Congress must stop drug wholesalers' price-fixing schemes
As a physician with over forty years of experience in the medical field, I could not be more disappointed with how profiteering has taken over America's health care industry.
The health care sector accounts for more than one sixth of our economy. With so much money at stake, health care actors can't seem to help but enrich themselves — typically at the expense of patients.
One of the biggest culprits turns out to be the drug industry, but in ways that the American public is generally unaware of. It involves middlemen who have interposed themselves between the drug manufacturers and the consumer. These middlemen contribute nothing to the well-being of patients — instead, they steal money from them, directly and indirectly.
One middleman that has slinked into the health care system is pharmacy services administrative organizations (PSAOs). These "service organizations" supposedly represent pharmacies at the negotiating table to get better prices on drugs. But since many of the PSAOs are owned by the drug wholesalers, which have a vested interest in keeping prices as high as possible, these monopolies can inflate the cost of drugs at every point in the drug purchasing process. Patients pay the inflated prices and come out losers.
This headline from The Washington Post put it best: "Prescription drug wholesalers reaped windfall from alleged price-fixing." Nearly every state and the Department of Justice have investigated this matter, which state attorneys general have dubbed the most extensive price-fixing conspiracy in United States history. Their efforts, which culminated in a $400-million settlement and some ongoing lawsuits, deal with how some of the nation's most prominent drug manufacturers may have colluded to "boost the cost of common drugs by as much as 1,000 to 4,000 percent." And the nation's three largest drug wholesalers, which control 85 percent of the drug market, may have allowed it to happen.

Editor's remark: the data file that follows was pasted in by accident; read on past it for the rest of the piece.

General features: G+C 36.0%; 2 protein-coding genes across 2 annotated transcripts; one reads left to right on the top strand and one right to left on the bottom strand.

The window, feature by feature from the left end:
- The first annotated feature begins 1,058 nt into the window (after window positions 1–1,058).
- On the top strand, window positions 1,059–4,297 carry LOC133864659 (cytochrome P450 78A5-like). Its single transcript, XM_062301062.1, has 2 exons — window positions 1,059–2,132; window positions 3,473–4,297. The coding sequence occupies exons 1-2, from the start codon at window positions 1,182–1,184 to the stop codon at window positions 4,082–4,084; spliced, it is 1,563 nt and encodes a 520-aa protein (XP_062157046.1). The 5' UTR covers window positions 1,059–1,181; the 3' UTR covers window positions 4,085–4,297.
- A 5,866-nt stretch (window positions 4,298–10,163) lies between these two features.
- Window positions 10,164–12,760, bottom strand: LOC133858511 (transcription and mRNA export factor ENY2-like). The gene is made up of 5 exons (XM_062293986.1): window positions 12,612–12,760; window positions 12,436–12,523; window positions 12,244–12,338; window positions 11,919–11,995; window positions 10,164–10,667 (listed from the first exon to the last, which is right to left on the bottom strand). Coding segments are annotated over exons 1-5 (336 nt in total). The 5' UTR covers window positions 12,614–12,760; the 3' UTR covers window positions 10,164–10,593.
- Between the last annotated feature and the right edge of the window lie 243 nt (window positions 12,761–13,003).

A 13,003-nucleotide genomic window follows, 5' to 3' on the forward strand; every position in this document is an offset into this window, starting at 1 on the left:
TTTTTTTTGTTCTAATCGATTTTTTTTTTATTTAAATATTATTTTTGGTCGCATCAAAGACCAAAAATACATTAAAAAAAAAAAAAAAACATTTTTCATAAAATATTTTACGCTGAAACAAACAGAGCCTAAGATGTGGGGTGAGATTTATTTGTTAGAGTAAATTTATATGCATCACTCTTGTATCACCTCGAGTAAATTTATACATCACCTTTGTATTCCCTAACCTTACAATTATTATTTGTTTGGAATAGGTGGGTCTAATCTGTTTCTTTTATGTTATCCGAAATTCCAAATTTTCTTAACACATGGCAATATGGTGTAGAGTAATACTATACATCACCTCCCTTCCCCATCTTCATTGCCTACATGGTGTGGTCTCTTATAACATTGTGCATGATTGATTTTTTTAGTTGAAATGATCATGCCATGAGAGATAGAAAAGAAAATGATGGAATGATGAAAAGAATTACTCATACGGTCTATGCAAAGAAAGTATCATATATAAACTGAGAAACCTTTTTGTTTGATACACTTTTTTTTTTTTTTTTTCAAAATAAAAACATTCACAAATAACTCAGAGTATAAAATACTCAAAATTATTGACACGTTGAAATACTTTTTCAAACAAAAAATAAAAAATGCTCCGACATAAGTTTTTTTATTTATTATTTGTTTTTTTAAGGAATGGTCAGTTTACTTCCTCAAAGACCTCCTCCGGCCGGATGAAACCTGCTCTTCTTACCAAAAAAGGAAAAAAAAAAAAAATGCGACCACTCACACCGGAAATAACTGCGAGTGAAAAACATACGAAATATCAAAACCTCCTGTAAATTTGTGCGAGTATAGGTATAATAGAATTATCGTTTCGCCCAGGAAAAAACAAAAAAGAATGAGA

Patients shouldn't have to choose between putting food on the table for their families and taking the medications they need to stay safe and healthy, but this is the unfortunate health care landscape that many now face. It is long past due for Congress to act to address these concerns.
Congress has debated and considered many measures to address the continued calcification of the health care industry, but it's time for it to take its efforts a step farther. Following the lead of a handful of states, it should root out the real problem: the middlemen who have taken hold of the drug industry. Drug prices would be significantly lower if the middlemen were eliminated from the process of getting drugs into the hands of patients. Only then will patients receive the relief they genuinely need and deserve.
Dr. Hal Scherz is founder and secretary of the Docs 4 Patient Care Foundation.